A Liberty Ship Named Delgado

by: Bob Monie
In 1941, responding to requests from the British, and quoting Patrick Henry's famous words, “give me liberty or give me death,” President Franklin D. Roosevelt directed that the maritime industry in selected  locations throughout the United States begin the construction of an unprecedentedly massive  fleet of cargo ships to supply the allies with war materials. The name “liberty ship” quickly caught on, and though most of these were welded from prefabricated parts at the Henry J. Kaiser plant in Richmond, California, a New Orleans plant, The Delta Ship Yard on the West Bank between Gentilly Road and Florida Ave, also welded together and launched over 180 such ships in little more than 4 years. The forges of Vulcan were nothing to the fires of the countless acetylene torches kept burning day and night, year-long, even through the Christmas holidays, as the welders and other workers—13,000 strong, including more than 400 women--at Delta Ship Yard labored in three shifts daily to turn out liberty ships with such names as the S. S. Julian Poydras and the S. S, Judah Touro for World War II. 

(Fig. 1) The August 12, 1944 Launch of the Liberty Ship, the S.S, Isaac Delgado, from the Delta Ship Yard on the Industrial Canal, West Bank.
Naval historian Peter Elphick describes how the launchings of Liberty Ships from Delta Shipyard  were more exciting to watch then those at other  World War II liberty shipyards  because the narrow launch channel  of the Industrial Canal sent the ships out “sideways,” causing them to “strike the water with such force that the wave created rose to deck height before racing off to swamp the other side of the waterway.” The woman in Fig 2 is Mrs. H. Giles Martin, ship sponsor and wife of the first director of Delgado Trades School. To her left is the distinguished doctor and medical innovator, Rudolph Matas, longtime friend of Isaac Delgado.
(Fig. 2) Mrs. H. Giles Martin, sponsor of the liberty ship and Dr. Rudolph Matas, longtime friend of Isaac Delgado
(Fig. 3) The Crowd Attending the Event and the Reviewing Stand
(Fig. 4) Delta Shipyard Employee, F. Crumb, Pushing the Button to Launch the Isaac Delgado
Shipyard workers took turns serving as  “button pushers” to press the button that would release each new ship out of its dry dock so it could begin sliding into the water.  According to the October 9, 1944 issue of the shipyard's newsletter, The Delta Shipbuilder, a female clerk named F. Crumb had the honor of pushing the button to launch the S. S, Isaac Delgado (see Fig. 3). The ship descended into the water in distinctive New Orleans style, amid drum rolls, fanfares, and march music from The Delta Band, directed by Henry Raymond. The band, situated somewhere behind the reviewing stand in Fig. 4 but  out front for review in Fig. 5, included such stalwart crescent city natives as trombonist Jac Assunto, who would later found the Dukes of Dixieland band, clarinetist Lester Bouchon,  often later  heard performing at the Beachcomber Lounge just 4 blocks from Delgado Trades School, and Joe Grisaffi,  known in the  '50s and '60s as a music instrument repairman at Gruenwald's Music Store in downtown New Orleans. During their time at Delta, each musician doubled in some shipbuilding trade, such as machinist, welder, electrician, draftsperson, painter, or sheet metal worker. These men and women helped win the war.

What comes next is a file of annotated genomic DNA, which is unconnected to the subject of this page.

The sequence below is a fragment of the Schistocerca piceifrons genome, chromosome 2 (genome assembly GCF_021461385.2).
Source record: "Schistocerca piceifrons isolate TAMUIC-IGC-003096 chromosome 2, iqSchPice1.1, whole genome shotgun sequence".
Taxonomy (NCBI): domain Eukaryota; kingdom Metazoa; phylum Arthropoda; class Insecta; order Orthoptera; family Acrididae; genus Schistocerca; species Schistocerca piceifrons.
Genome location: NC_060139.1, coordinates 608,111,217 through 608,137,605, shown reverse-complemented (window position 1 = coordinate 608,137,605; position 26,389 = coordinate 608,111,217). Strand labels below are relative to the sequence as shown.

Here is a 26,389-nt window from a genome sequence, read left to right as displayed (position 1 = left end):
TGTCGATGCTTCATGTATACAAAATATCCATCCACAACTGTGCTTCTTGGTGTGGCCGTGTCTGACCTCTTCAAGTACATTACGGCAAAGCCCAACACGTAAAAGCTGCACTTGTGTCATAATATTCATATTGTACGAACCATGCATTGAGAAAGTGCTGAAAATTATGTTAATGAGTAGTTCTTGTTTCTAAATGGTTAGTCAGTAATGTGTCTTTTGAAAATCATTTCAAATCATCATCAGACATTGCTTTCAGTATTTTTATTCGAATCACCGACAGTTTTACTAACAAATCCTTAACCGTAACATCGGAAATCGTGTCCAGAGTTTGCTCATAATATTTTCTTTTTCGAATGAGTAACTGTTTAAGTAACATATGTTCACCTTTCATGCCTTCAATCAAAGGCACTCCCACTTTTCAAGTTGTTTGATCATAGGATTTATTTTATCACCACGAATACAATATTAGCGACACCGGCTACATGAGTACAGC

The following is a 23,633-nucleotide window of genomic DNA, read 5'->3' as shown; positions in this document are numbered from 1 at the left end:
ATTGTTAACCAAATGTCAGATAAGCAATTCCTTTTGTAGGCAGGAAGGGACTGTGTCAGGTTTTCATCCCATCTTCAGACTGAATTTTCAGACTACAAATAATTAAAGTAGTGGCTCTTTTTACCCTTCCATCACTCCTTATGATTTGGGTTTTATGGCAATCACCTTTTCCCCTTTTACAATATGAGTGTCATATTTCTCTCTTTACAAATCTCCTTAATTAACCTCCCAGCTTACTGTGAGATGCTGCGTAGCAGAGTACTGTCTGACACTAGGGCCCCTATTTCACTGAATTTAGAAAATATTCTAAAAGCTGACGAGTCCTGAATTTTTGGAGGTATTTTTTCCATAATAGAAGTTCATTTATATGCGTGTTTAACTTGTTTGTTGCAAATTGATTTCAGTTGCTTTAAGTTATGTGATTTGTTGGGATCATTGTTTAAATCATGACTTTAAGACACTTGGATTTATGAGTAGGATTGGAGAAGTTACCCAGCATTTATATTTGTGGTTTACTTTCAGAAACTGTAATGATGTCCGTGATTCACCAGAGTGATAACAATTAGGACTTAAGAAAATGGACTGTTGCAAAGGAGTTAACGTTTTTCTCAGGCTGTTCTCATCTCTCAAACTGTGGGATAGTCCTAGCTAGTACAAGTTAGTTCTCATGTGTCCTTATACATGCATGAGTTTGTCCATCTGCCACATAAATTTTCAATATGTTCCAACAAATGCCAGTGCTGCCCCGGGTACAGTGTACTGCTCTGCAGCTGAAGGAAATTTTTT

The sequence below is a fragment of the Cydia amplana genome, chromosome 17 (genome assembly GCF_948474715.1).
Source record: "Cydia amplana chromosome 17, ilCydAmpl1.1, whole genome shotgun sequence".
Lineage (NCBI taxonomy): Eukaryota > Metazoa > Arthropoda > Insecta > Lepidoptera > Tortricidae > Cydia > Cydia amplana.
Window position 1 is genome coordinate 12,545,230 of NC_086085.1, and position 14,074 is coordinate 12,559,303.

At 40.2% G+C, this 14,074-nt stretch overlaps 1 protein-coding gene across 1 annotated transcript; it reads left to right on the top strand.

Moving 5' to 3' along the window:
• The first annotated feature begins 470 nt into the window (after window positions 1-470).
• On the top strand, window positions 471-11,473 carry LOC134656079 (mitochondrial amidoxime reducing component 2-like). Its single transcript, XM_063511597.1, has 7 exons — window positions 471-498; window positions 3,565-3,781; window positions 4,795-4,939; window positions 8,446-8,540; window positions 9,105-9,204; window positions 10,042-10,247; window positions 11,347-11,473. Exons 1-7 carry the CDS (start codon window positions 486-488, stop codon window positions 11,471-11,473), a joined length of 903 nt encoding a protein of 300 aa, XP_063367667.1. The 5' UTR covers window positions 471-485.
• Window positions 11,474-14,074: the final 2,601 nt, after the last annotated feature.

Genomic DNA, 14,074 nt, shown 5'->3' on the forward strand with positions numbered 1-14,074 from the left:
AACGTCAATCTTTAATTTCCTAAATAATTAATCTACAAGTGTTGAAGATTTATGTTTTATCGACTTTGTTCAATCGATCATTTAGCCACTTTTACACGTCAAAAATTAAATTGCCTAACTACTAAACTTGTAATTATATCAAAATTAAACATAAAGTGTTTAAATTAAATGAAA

(Fig. 5) The Delta Shipyard Band Giving a New Orleans Send-Off to the S. S. Isaac Delgado
The Delta Shipbuilder reports that some Delta workers, like Red Goss, a “burner leaderman on Birth 3” in the shipyard, somehow made time within their arduous shift schedules to attend evening courses in acetylene welding at Delgado Trades School in preparation “for the post-war period.”
Their ability to mass-produce liberty ships like the S.S. Isaac Delgado gave them courage that the allies would soon win the war, and their attendance at Delgado let them envision a hopeful future for themselves in the workplace after the war was over. 

Works Consulted

“Button Pushers Who Released Recently Launched Ships.”  The Delta Shipbuilder Oct. 19, 1944:

Elphick, Peter.  Liberty: The Ships That Won the War.  Annapolis, MD: U.S. Naval Institute,

Kelly, John.  “Women Welders at Delta Shipbuilding Co. Receive Award.”  The Times Picayune
        September 12, 2010. 
        Retrieved from <http://www.nola.com/living.index.ssf/2010/09/1943_women_welders_at
        delta sh.html>. 

Kelly, John.  “1944: Delta Shipbuilding Co. Built Liberty Ships during World War II.”  The Times
        Picayune March 17, 2010.
        Retrieved from <http://www.nola.com/living/index.ssf/2010/03/delta_shipbuilding_co_built_li.

“Red Goss, A Burner Leaderman on Berth 3”  The Delta Shipbuilder May 4, 1944: 16.

Williams, E.B.  “The Delta Shipyard.”  Marine Engine and Shipping Review April 1943: 192-201.

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